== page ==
Observations on Malory’s “Le Morte D’Arthur”

A few days ago I started reading Sir Thomas Malory’s book Le Morte D’Arthur. After a few hours, I stopped. In that time I made the following observations, which should explain why I stopped:

  1. Maybe it was the age, maybe it was the author’s sick mind, but for some reason, this book’s pages are almost literally dripping in blood. Seriously, there’s death everywhere, all the time, in just about every page. In fact, within the first 1/10 of the book over 60,000 people are already dead. At that rate I can only infer that all those people being shipped in from France were doing so not to support any sort of invasion, as the history books would like you to believe, but for the sole purpose of dying gruesomely, which is the only logical explanation as to why, with numbers like these, the entire population of England didn’t die out during the time of Arthur. Frankly, I can’t help but wonder how in the hell Britain didn’t become a deserted island, or a land full of inbreeds. (I’ll come back to that last item in a minute.)
  2. Arthur isn’t exactly the sharpest crayon in the box. In fact, it seems as if every five minutes or so the guy is heading off into a fight with someone else, usually at the call and beckon of Merlin (I’ll talk more about him later). The king, it seems, sees it fit to challenge random strangers to fight over insipid little things like wells and where they’re standing. Arthur’s lack of intelligence is a fact apparently not lost on Merlin, who gets his giggles from making Arthur look like an idiot on a regular basis, usually by shape-shifting and telling Arthur all manner of strange tales in order to get him to fight or to make him paranoid. Seriously, Merlin must be incredibly bored. In fact, this little mock-conversation of something which actually happens in the book should tell you a little bit about the beloved wizard:

    Merlin: Hey Arthur, you know that sword and scabbard you just got from that lady in the lake?

    Arthur: Yeah, what about them?

    Merlin: Uhm, well, if you had to pick one, which would you pick: the sword or the scabbard?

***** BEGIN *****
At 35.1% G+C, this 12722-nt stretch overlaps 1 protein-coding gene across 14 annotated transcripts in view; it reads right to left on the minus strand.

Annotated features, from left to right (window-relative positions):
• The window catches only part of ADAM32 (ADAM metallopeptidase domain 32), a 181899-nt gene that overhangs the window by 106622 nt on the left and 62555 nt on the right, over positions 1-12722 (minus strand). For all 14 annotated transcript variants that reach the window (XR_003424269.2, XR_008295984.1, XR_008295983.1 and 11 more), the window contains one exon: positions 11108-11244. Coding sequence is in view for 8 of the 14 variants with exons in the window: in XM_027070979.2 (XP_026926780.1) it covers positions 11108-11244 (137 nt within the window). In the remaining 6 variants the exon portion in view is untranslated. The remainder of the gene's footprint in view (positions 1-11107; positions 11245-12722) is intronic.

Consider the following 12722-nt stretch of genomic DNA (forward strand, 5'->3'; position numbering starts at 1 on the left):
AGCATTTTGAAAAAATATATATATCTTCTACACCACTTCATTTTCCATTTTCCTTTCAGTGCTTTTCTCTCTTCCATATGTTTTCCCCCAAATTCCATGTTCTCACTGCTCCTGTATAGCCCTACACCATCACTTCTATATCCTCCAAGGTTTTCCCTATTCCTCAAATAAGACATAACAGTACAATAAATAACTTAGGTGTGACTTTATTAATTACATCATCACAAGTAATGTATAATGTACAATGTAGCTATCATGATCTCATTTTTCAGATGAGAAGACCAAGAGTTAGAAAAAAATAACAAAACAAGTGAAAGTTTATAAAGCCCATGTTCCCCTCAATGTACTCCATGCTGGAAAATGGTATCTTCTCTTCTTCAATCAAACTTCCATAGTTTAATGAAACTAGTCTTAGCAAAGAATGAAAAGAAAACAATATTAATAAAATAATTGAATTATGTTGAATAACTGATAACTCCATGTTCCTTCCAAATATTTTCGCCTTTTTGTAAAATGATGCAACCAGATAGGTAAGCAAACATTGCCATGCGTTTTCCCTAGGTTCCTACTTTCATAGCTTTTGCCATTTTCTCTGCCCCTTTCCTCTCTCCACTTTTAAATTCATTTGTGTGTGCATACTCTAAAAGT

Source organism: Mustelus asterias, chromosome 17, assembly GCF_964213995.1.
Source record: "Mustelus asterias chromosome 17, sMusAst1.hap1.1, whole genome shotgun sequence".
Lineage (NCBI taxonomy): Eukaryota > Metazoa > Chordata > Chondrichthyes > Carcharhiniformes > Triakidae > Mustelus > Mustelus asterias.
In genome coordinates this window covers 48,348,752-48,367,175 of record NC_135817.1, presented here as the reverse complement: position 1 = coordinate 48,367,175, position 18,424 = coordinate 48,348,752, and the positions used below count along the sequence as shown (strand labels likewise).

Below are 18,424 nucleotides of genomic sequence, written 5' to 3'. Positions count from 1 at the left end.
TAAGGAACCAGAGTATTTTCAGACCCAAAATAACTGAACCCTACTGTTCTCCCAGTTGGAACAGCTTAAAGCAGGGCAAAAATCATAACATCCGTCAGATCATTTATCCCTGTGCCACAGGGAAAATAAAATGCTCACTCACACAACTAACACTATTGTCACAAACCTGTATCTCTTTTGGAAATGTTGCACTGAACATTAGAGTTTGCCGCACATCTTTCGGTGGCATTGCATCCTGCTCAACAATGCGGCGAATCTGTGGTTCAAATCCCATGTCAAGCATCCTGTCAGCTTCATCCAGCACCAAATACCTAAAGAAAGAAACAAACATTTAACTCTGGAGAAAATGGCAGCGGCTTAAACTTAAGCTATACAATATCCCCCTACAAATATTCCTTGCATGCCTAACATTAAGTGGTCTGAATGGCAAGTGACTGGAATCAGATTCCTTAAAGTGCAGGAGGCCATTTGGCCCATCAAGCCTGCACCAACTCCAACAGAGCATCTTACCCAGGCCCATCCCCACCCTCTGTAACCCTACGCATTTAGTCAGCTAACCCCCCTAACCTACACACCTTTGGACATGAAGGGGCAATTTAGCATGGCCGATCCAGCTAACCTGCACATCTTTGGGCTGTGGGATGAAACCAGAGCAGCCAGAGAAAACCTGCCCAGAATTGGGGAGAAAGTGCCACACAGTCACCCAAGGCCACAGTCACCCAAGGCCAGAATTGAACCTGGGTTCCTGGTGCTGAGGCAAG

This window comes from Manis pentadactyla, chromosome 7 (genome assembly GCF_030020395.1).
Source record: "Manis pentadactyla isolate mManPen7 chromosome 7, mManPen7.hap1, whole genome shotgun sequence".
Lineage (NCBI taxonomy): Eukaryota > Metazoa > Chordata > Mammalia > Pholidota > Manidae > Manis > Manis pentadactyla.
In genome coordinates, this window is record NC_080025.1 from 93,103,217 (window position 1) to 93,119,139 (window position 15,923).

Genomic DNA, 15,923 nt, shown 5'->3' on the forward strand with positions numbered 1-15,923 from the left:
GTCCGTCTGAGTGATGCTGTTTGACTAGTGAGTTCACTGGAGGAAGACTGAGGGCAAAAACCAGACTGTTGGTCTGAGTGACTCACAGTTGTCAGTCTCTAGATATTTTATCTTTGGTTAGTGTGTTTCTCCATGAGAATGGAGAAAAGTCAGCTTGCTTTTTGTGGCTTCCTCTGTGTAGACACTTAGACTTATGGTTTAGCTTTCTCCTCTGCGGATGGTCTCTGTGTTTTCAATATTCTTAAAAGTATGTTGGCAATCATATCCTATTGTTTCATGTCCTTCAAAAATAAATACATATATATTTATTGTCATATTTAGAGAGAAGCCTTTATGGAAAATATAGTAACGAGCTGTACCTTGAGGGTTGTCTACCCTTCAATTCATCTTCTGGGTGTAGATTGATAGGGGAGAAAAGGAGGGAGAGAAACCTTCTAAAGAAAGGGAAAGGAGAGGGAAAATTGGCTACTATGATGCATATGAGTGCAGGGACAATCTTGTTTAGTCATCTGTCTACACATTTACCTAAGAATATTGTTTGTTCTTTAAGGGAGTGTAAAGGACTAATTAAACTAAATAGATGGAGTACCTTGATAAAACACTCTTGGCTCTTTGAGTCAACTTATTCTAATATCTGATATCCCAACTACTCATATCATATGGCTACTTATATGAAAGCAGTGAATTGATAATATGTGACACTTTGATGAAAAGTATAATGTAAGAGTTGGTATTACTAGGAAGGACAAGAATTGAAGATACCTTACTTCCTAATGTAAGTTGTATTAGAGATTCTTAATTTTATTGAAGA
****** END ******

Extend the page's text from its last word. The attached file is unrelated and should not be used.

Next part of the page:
Arthur: Well, from my understanding, the sword is what you fight with, block with, and generally survive by during battle, while the scabbard just sort of sits there and holds the sword. I’m gonna have to go with the sword on this one.

    Merlin: YOU FOOL! YOU FOOLISH FOOLISH FOOL! That scabbard is a magical scabbard which makes it so that you never ever bleed no matter how bad your injuries.

    Arthur: What the… how what I supposed to know that?!

    Merlin: Never mind, stupid, let’s just go back home.

    Arthur: Hey, can I go fight that guy at the well? The one who beat me when we were heading over here?

    Merlin: Nope. Your magic sword won’t make up for what an utter loser you are, stupid. Let’s just go home and I’ll introduce you to a few of the fine ladies over yonder…

    Note that Merlin eventually gets buried alive: I’m betting he pisses someone off with the whole doppleganger bit, but continually insulting people plays its part in the event, I’m sure.

  3. Almost as much as he loves killing, Arthur loves finding beautiful women to knock boots with. To put it bluntly, Arthur is a hornball. Of course, given the level of deaths that take place it’s no surprise that the chicks he ends up banging are almost always directly related to him: his aunt, his sister, his cousin… you get the picture. To be fair, most of this is Merlin’s fault who, taking advantage of Arthur’s room temperature IQ, makes himself Arthur’s pimp and goes out representing him to these ladies. (“Hey, baby, how about one night with the king? Awwww yeah…”) This entire situation is made all the worse by Arthur’s apparent magic super-sperm, which has a habit of quickly impregnating any woman the dude walks close enough to. Enter Mordred.

    (Side note: The combination of the king’s low intelligence and Merlin’s “incest is best” attitude makes you wonder whether Uther Pendragon — who also went to Merlin for help with the ladies — was Arthur’s father and uncle.)

    Here’s a prediction: by the end of the book, England is covered in French people and the Pendragon family tree looks more like a pretzel than a tree.

After about the first hundred pages I had to put the book down. This whole episode leaves me wondering why on Earth the British are so keen on laying claim to this guy. Still, given the level of death and incest, it’s no wonder attempts have been made by historians to tie every British royal family for the past thousand years to Arthur: they’re all probably right.

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